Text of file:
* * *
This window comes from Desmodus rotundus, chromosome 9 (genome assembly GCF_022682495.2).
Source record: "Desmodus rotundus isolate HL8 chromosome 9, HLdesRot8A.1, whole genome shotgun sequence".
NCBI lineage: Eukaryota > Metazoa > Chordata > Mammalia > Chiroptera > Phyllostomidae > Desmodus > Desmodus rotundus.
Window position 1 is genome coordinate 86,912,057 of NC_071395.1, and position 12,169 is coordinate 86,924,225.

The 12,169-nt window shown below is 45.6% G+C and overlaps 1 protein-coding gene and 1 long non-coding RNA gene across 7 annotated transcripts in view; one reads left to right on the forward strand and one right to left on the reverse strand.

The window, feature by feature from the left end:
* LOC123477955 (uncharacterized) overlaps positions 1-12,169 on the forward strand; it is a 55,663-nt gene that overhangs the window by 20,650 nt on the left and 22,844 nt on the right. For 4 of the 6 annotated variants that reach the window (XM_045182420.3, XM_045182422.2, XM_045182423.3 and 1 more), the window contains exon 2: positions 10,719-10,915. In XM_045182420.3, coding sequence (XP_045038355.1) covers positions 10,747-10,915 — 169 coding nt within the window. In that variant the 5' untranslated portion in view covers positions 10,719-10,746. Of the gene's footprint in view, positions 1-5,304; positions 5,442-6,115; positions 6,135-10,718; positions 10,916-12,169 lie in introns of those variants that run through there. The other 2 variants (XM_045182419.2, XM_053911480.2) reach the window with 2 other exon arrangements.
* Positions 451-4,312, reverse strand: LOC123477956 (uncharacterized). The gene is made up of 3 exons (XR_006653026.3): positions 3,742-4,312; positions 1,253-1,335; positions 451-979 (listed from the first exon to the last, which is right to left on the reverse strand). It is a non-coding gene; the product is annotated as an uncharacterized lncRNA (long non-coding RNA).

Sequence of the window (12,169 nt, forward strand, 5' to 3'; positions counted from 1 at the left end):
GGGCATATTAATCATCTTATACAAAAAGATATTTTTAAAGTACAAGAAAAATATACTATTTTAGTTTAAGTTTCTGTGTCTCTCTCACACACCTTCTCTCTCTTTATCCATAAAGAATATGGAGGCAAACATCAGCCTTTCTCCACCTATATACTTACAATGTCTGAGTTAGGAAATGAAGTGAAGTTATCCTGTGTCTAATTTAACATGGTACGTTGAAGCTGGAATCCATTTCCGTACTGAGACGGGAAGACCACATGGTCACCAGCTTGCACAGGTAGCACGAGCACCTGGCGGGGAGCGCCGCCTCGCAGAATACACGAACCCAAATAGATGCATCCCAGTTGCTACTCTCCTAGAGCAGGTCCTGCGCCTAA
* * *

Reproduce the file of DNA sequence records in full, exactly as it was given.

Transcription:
This window comes from Desmodus rotundus, chromosome 9 (genome assembly GCF_022682495.2).
Source record: "Desmodus rotundus isolate HL8 chromosome 9, HLdesRot8A.1, whole genome shotgun sequence".
NCBI lineage: Eukaryota > Metazoa > Chordata > Mammalia > Chiroptera > Phyllostomidae > Desmodus > Desmodus rotundus.
Window position 1 is genome coordinate 86,912,057 of NC_071395.1, and position 12,169 is coordinate 86,924,225.

The 12,169-nt window shown below is 45.6% G+C and overlaps 1 protein-coding gene and 1 long non-coding RNA gene across 7 annotated transcripts in view; one reads left to right on the forward strand and one right to left on the reverse strand.

The window, feature by feature from the left end:
* LOC123477955 (uncharacterized) overlaps positions 1-12,169 on the forward strand; it is a 55,663-nt gene that overhangs the window by 20,650 nt on the left and 22,844 nt on the right. For 4 of the 6 annotated variants that reach the window (XM_045182420.3, XM_045182422.2, XM_045182423.3 and 1 more), the window contains exon 2: positions 10,719-10,915. In XM_045182420.3, coding sequence (XP_045038355.1) covers positions 10,747-10,915 — 169 coding nt within the window. In that variant the 5' untranslated portion in view covers positions 10,719-10,746. Of the gene's footprint in view, positions 1-5,304; positions 5,442-6,115; positions 6,135-10,718; positions 10,916-12,169 lie in introns of those variants that run through there. The other 2 variants (XM_045182419.2, XM_053911480.2) reach the window with 2 other exon arrangements.
* Positions 451-4,312, reverse strand: LOC123477956 (uncharacterized). The gene is made up of 3 exons (XR_006653026.3): positions 3,742-4,312; positions 1,253-1,335; positions 451-979 (listed from the first exon to the last, which is right to left on the reverse strand). It is a non-coding gene; the product is annotated as an uncharacterized lncRNA (long non-coding RNA).

Sequence of the window (12,169 nt, forward strand, 5' to 3'; positions counted from 1 at the left end):
GGGCATATTAATCATCTTATACAAAAAGATATTTTTAAAGTACAAGAAAAATATACTATTTTAGTTTAAGTTTCTGTGTCTCTCTCACACACCTTCTCTCTCTTTATCCATAAAGAATATGGAGGCAAACATCAGCCTTTCTCCACCTATATACTTACAATGTCTGAGTTAGGAAATGAAGTGAAGTTATCCTGTGTCTAATTTAACATGGTACGTTGAAGCTGGAATCCATTTCCGTACTGAGACGGGAAGACCACATGGTCACCAGCTTGCACAGGTAGCACGAGCACCTGGCGGGGAGCGCCGCCTCGCAGAATACACGAACCCAAATAGATGCATCCCAGTTGCTACTCTCCTAGAGCAGGTCCTGCGCCTAA